Truth is most often used to mean in accord with fact or reality or fidelity to an original or to a standard or ideal.
The opposite of truth is falsehood, which, correspondingly, can also take on a logical, factual, or ethical meaning. The concept of truth is discussed and debated in several contexts, including philosophy and religion. Many human activities depend upon the concept, which is assumed rather than a subject of discussion, including science, law, and everyday life.
Various theories and views of truth continue to be debated among scholars and philosophers. Language and words are a means by which humans convey information to one another and the method used to recognize a "truth" is termed a criterion of truth. There are differing claims on such questions as what constitutes truth: what things are truthbearers capable of being true or false; how to define and identify truth; the roles that revealed and acquired knowledge play; and whether truth is subjective or objective, relative or absolute.
Many religions consider perfect knowledge of all truth about all things (omniscience) to be an attribute of a divine or supernatural being.
Other articles related to "truth":
... The first truth-conditional semantics was developed by Donald Davidson in Truth and Meaning (1967) ... It applied Tarski's semantic theory of truth to a problem it was not intended to solve, that of giving the meaning of a sentence ...
... This process involves editors who are not making claims that they have found truth, but that they have found someone else who is making claims that they have found truth ... for that where multiple points of view (the Wikipedia's term for versions of truth) are included ... Wikipedia editors are not indifferent to truth, but as a collaborative project, its editors are not making judgments as to what is true and what is ...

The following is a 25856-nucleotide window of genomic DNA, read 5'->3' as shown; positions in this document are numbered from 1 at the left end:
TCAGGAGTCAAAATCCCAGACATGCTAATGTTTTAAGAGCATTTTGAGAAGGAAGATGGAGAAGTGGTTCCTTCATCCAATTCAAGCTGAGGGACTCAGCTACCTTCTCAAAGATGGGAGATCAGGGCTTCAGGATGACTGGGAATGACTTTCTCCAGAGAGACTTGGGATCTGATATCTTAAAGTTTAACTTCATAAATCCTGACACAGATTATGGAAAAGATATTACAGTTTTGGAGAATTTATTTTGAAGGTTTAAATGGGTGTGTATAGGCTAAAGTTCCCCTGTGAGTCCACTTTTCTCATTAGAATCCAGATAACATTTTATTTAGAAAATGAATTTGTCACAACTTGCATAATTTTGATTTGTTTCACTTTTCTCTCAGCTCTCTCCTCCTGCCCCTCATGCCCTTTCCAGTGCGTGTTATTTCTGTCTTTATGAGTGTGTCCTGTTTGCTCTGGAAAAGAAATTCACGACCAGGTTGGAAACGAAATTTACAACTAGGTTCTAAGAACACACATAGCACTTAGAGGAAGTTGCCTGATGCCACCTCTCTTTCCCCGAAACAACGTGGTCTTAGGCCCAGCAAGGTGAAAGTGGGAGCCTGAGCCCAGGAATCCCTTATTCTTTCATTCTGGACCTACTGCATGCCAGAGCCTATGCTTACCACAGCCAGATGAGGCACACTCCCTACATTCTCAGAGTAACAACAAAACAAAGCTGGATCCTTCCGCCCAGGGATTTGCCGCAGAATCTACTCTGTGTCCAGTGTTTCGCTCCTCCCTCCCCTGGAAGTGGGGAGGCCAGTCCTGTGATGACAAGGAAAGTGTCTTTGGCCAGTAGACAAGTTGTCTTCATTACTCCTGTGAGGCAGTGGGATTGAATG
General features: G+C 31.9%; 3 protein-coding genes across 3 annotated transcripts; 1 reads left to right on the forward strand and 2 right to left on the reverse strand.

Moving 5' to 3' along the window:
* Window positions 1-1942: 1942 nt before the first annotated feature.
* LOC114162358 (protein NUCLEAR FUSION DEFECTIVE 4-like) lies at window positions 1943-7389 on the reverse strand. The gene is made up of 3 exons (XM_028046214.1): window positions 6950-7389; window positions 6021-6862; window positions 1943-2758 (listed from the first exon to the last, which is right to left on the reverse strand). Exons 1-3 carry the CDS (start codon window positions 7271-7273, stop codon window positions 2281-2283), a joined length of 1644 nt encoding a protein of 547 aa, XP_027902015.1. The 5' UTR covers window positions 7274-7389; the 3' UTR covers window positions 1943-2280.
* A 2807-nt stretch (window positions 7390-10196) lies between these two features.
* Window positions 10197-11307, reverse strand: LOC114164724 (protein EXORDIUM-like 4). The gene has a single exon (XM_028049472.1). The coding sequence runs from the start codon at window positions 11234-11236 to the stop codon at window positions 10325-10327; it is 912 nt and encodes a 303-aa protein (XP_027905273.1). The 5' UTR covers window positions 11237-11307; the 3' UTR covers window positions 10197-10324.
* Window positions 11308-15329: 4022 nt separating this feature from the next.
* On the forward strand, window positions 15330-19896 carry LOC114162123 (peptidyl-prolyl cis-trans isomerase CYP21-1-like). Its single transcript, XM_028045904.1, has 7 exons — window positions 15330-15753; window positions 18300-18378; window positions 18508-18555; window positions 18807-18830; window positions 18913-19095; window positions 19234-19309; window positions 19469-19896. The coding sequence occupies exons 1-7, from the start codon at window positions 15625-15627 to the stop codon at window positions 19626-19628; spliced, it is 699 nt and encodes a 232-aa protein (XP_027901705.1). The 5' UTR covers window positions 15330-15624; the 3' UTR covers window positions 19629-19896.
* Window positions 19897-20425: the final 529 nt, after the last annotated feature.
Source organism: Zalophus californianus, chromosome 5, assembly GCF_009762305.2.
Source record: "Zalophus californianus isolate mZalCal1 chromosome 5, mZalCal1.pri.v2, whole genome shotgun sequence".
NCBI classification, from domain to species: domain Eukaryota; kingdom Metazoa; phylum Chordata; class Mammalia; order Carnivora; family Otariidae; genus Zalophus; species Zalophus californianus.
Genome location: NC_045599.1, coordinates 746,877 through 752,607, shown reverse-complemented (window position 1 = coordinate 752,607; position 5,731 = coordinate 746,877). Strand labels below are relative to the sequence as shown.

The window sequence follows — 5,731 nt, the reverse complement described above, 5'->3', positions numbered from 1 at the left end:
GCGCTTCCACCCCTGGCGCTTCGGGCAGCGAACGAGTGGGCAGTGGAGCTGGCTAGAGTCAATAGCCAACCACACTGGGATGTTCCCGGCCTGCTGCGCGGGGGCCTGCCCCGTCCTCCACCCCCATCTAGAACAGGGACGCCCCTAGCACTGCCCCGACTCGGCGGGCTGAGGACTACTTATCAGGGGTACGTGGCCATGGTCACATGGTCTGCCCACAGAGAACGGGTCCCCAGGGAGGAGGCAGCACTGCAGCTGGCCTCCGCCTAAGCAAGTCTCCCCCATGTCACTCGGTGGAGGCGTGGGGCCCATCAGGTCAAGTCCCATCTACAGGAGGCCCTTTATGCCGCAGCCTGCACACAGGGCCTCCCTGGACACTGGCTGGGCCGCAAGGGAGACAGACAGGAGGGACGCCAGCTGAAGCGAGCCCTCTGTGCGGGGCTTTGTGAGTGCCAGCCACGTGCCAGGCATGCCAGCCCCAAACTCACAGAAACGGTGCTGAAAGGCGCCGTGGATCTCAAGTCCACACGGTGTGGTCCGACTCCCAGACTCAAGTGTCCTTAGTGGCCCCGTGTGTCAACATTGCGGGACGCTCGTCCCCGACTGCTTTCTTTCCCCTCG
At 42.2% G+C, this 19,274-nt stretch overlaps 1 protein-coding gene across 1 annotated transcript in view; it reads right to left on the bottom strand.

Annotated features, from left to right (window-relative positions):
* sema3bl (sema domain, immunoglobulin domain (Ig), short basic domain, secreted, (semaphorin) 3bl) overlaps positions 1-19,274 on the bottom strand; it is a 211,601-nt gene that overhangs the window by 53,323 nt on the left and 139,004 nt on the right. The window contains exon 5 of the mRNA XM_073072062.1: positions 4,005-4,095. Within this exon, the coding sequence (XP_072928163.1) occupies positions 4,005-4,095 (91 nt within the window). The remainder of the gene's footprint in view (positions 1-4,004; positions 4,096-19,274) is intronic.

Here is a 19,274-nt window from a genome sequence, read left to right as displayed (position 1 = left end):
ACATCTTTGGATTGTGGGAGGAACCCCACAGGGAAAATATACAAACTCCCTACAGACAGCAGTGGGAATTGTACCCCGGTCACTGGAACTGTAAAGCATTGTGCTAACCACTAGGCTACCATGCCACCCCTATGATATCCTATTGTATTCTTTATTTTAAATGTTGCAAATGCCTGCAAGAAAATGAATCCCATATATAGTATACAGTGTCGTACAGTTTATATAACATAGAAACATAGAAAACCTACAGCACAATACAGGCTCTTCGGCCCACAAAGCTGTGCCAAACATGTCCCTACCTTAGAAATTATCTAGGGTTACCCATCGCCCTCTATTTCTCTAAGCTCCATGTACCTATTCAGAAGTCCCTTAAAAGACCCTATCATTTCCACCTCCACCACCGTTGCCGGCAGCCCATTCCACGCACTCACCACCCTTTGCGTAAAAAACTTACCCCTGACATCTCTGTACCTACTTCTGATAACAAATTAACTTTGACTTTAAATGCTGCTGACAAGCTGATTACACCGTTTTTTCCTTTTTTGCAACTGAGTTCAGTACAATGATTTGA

... In a religious context, perfect knowledge of all truth about all things (omniscience) is regarded by some religions, particularly Buddhism and the Abrahamic ...
... for inclusion in Wikipedia as "verifiability, not truth" ... The phrase "the threshold for inclusion is verifiability, not truth" meant that verifiability is a necessary condition (a minimum requirement) for the ... the inclusion of material does not mean Wikipedians have no respect for truth and accuracy, just as a court's reliance on rules of evidence does not mean the court does not ...
... Pragmatic theory of truth refers to those accounts, definitions, and theories of the concept truth that distinguish the philosophies of pragmatism and pragmaticism ... The conception of truth in question varies along lines that reflect the influence of several thinkers, initially and notably, Charles Sanders Peirce, William James ... pragmatic maxim as a means of clarifying the meanings of difficult concepts, truth in particular, and (2) an emphasis on the fact that the product variously branded as belief ...
Famous quotes containing the word truth:
“My Love in me and I in him,
Conjoined by love, will till abide
Among the faithful lilies
Till day do break, and truth do dim
All shadows dark and cause them slide,
According as his will is.”
—William Baldwin (fl. 15471549)
“I would rather have as my patron a host of anonymous citizens digging into their own pockets for the price of a book or a magazine than a small body of enlightened and responsible men administering public funds. I would rather chance my personal vision of truth striking home here and there in the chaos of publication that exists than attempt to filter it through a few sets of official, honorably public-spirited scruples.”
—John Updike (b. 1932)
“As there is no worse lie than a truth misunderstood by those who hear it, so reasonable arguments, challenges to magnanimity, and appeals to sympathy or justice, are folly when we are dealing with human crocodiles and boa-constrictors.”
—William James (18431916)